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Reasons Why Women in BigLaw Should Be Thankful + Other News

Vivia Chen

December 20, 2017

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1. Ladies, have you hugged your managing partner today?
To those of you who think I have nothing nice to say about Big Law, listen up: The sexism in law firms is far more palatable than what goes on in the TV and movie industries or the judiciary (see Alex Kozinski). As creepy as some male lawyers might be (there’s at least one major lech in every office), they are Cub Scouts compared to the antics of media stars like Matt Lauer (right), Louis C.K., Charlie Rose, Bill O’Reilly and Kevin Spacey (I’m sure the list has grown longer by the time you read this).

The worse that usually happens in Big Law is that some partner gives you an unsolicited, prolonged kiss at a closing dinner or grabs your waist a bit too tight at a photo-op. More often than not, he’s probably just leering at you (I know, it’s still creepy).

As far as I know, no partner at a major firm is in the habit of exposing himself or pleasuring himself in front of women. I don’t know if male lawyers have better moral compasses or are more fearful of legal consequences, but I think we ladies should be thankful that they keep their pants on in the office and their hands to themselves. Those little things count.

2. Almost every BigLaw firm is on this list, except for You-Know-Who! Count them: 160 law firms made it to Human Rights Commission's index for promoting LGBTQ workplace equality. Of those, 127 firms got perfect 100-point scores—which is pretty damn impressive.

This year, the intriguing question isn't which firms are on the list but which ones aren't. One firm jumped out for its absence and that's—yes, you guessed it! Jones Day!

That can't be shocking, considering that some Jones Day's alums are active in championing anti-LGBTQ measures for the Trump administration. Some have staked out high-profile anti-gay positions, like siding with the Colorado baker who's refusing to make wedding cakes for gay marriages, or arguing that employers have the right to fire people for sexual orientation.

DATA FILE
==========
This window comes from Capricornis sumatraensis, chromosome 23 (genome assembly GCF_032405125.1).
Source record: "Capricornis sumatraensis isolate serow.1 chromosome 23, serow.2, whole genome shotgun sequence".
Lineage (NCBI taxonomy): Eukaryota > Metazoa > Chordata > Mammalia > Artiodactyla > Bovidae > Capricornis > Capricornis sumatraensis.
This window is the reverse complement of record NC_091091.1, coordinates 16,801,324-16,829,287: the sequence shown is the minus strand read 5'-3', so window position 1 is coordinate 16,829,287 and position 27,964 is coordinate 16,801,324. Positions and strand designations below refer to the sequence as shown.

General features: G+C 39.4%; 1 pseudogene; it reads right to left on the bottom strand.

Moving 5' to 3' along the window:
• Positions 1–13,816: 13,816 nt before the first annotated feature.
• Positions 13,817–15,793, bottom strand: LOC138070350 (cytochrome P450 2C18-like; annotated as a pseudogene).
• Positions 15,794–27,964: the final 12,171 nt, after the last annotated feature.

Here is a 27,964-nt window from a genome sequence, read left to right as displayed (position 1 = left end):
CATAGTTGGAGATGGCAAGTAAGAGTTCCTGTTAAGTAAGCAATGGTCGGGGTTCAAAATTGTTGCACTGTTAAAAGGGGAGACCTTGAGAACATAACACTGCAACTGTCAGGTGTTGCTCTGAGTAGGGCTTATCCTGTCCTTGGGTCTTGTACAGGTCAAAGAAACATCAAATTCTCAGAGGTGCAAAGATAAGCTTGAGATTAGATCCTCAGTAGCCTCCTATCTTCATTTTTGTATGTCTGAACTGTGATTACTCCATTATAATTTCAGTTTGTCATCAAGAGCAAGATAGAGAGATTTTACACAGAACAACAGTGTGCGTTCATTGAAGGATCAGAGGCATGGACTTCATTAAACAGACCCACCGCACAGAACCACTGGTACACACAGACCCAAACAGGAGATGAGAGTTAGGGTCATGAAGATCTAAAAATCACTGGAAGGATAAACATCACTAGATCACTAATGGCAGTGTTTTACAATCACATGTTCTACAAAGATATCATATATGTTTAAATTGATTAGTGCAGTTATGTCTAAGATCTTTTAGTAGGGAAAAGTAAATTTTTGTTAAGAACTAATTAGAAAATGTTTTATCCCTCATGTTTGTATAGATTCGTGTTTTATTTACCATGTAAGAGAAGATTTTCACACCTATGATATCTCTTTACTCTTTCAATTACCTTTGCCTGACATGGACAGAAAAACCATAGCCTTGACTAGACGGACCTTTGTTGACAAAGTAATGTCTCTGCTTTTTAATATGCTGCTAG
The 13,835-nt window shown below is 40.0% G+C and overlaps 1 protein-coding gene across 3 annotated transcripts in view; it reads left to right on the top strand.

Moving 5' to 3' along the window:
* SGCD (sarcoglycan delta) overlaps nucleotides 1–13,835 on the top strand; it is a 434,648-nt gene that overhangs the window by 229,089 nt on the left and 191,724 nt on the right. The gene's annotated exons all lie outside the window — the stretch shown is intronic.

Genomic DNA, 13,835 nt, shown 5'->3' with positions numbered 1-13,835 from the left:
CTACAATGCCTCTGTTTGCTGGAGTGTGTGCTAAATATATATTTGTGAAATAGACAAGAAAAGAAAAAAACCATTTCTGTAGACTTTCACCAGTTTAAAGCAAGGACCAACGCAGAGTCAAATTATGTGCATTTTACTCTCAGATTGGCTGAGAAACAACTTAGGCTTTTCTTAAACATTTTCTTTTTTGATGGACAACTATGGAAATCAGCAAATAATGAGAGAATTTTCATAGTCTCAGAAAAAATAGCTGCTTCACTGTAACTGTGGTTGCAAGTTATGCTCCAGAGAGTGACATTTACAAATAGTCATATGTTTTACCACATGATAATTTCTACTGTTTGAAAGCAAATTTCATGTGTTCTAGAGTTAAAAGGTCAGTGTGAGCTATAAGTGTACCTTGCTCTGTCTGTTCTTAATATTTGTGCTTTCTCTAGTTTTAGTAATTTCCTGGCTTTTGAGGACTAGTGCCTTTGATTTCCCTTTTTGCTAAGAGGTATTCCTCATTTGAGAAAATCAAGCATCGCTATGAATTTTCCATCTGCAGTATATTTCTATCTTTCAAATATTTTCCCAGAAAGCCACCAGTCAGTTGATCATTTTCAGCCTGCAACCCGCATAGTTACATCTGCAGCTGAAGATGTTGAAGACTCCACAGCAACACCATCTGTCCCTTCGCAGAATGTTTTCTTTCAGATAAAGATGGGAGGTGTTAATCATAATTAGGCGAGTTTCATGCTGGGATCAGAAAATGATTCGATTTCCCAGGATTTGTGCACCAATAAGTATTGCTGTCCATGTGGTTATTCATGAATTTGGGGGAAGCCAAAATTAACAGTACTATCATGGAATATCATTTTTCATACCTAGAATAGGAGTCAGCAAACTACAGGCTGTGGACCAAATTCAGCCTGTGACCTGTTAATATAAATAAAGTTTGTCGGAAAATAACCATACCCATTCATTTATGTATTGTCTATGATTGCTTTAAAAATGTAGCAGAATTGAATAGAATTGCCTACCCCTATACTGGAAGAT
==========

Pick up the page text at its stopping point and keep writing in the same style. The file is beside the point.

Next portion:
To be fair, Jones Day is not the only AmLaw 100 not on HRC's gay-friendly list. There are a few more that are conspicuously absent:

Cahill Gordon & Reindel

Cozen O'Connor

Jackson Lewis

Jones Day

Lewis Brisbois


Williams & Connolly

I have no reason to believe that these firms are hostile to LGBTQ lawyers. For whatever reason, they probably didn't bother to fill out the HRC survey. Maybe they knew their LGBTQ policies aren't up to snuff. Or maybe they just don't care. Or maybe their PR/marketing person forgot.

3Talking about the obvious. Our sibling publication The Legal Intelligencer posed this question: "Why Millennial Lawyers Aren't Flocking to Top Pa. Cities." 

I won't get into the fine analysis except to ask this: Is this really a mystery that merits exploration? Sorry to be a New York snob, but have you been to Philadelphia? It's B-O-R-I-N-G!

If you're in your 20's and the world is your oyster, you're not going to head to Pennsylvania. Actually, if you're in 40's or 50's or 60's, you won't want to go there either. 




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About The Careerist

The Careerist takes an inside look at how lawyers shape their careers and manage their lives. The blog aims to dissect developments in the profession, provide useful information and advice, and give lawyers a platform to voice their views. The goal is to provide a fresh, provocative take on the state of lawyering.

About Vivia Chen

Vivia Chen

Vivia Chen, The Careerist's chief blogger, has been covering the business and culture of law firms for a decade. A former corporate lawyer, Chen is fascinated by those who thrive (as well as those who don't) in the legal profession. Her take: Success in the law (and life) doesn't always travel a linear path. If you have topics you'd like to discuss or information to share, contact her: VChen@alm.com

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